Like The Simpsons, Futurama, and a lot of American cartoons that are made for adults, South Park hasn’t always had the best luck being translated into a video game. But with South Park: The Stick Of Truth — a turn-based role-playing game made by Obsidian (Fallout: New Vegas) and published by Ubisoft on the PlayStation 3, Xbox 360, and PC — we finally have a South Park game that’s as fun as it is funny.
A new kid has come to South Park, only to find that all the other fourth graders are all still pretending to be warriors and wizards like they were in the recent episodes “Black Friday,” “A Song Of Ass And Fire,” and “Titties And Dragons” when they were fighting over whether everyone should get an Xbox One or a PlayStation 4 (which makes it rather ironic that this game is on neither system). Except now, instead of next-gen consoles, they’re fighting over a stick. And not a pointy one, either.
Not surprisingly, The Stick Of Truth plays like a really long episode of South Park. Well, a really long episode of South Park if they spent a lot of time wandering around, smashing stuff. Much of this is due to the fact that it looks exactly like the show, right down to the crappy animation. That it also sounds like South Park isn’t surprising, since the game was written and voiced by the show’s writers and voice actors, Trey Parker and Matt Stone, but the fact that it looks exactly like one, too, is rather remarkable.
While it may look and sound like an episode, in many ways, South Park: The Stick Of Truth feels kind of like a sort of “Best Of South Park” clip show, since it has numerous references and callbacks to such classic episodes as “Gnomes,” “Good Times With Weapons,” and “Professor Chaos.” Besides bring some old friends back for a visit, you’ll also collect Chinpokomon, “enjoy” some Mongolian Beef at City Wok, and find Jesus (he’s always in the last place you look). In addition, when you start playing the game after taking some time to, say, watch the new South Park: The Complete Sixteenth Season Blu-ray — you often hear the incidental guitar tone and see the town sign like when the show comes back from a commercial break.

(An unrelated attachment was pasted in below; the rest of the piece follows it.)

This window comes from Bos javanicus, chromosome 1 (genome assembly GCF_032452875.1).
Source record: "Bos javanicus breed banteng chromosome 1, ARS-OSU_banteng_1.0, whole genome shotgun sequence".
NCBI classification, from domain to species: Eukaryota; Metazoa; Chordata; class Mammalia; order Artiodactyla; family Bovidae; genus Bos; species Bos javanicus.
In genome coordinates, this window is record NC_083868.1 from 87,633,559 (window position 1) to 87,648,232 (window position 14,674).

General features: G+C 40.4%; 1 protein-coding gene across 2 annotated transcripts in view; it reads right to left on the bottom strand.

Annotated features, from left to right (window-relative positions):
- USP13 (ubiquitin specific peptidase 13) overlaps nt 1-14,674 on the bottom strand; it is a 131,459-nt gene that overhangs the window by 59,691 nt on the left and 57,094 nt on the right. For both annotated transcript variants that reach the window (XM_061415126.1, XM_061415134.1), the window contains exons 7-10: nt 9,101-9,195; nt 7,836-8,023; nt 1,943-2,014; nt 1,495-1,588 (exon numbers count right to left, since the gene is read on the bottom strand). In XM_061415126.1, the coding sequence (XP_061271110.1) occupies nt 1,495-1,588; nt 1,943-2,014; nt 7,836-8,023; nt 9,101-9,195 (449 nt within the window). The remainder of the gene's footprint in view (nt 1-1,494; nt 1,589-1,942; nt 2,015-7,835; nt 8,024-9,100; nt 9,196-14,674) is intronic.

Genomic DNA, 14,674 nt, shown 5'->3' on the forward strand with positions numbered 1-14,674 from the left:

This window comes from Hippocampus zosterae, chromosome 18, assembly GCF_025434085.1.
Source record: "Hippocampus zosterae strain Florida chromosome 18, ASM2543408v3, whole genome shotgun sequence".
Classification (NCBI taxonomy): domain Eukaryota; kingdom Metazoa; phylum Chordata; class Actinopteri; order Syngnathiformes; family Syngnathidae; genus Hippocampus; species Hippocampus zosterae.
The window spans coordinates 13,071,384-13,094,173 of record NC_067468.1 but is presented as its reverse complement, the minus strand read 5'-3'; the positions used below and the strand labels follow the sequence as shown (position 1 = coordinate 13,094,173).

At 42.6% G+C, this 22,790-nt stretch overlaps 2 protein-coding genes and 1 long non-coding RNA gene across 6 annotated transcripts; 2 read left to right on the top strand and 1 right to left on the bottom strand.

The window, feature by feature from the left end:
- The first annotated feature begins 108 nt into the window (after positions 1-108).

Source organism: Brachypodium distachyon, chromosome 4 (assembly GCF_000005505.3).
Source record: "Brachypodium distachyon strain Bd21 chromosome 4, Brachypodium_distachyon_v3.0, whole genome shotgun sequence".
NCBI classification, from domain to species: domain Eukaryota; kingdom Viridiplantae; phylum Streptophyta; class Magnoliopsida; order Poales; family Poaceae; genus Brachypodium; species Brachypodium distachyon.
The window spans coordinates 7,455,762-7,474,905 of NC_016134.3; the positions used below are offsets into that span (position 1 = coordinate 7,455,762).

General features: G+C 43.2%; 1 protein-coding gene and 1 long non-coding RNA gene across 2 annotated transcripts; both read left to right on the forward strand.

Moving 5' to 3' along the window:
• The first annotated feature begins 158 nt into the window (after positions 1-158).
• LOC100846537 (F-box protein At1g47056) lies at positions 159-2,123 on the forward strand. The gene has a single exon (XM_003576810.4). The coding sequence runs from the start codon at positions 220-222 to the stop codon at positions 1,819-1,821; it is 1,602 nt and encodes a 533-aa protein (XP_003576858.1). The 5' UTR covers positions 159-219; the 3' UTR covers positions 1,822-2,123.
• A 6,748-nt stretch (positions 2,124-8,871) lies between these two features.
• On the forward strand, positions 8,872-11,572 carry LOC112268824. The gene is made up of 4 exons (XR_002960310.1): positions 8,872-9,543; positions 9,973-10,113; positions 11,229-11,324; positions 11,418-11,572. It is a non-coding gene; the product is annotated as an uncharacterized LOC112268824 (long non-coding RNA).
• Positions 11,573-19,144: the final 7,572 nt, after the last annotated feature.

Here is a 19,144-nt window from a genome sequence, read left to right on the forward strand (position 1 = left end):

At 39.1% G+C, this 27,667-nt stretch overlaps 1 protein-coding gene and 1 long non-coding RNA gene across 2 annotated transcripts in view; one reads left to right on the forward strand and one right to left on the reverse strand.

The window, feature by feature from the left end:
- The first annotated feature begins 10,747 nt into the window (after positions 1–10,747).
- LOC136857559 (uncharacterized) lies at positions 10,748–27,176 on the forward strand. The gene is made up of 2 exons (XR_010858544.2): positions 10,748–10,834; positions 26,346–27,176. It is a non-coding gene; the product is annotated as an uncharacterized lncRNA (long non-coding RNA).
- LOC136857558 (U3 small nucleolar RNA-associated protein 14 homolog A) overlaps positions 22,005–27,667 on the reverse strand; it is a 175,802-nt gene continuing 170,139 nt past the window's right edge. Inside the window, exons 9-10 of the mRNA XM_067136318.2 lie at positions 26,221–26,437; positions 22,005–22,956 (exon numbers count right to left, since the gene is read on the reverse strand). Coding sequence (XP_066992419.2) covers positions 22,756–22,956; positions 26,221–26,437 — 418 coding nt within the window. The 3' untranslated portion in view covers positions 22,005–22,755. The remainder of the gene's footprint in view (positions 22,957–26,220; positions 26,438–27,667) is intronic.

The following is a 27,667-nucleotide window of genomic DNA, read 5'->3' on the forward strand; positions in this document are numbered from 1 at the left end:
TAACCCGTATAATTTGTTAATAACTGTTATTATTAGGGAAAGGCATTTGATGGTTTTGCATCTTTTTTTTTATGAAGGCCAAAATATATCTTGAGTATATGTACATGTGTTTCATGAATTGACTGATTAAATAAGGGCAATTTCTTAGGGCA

It’s also, not surprisingly, as funny and as fucked up as the show. Granted, it isn’t as hilarious as the episodes “Cartman Gets An Anal Probe” or “Mecha-Streisand,” or the movie South Park: Bigger, Longer, & Uncut, but it certainly ranks alongside such recent installments as the “Imaginationland” trilogy, last season’s “Raising The Bar,” and the aforementioned Xbox One Vs. PlayStation 4 episodes.The thing is, while The Stick Of Truth looks and sounds like the South Park game fans have been hoping for since the show started seventeen years ago, it doesn’t play like it. Which isn’t to say it isn’t fun — we’ll get into that in a moment — but this isn’t an action game, something a fan of the show could just pick up and play.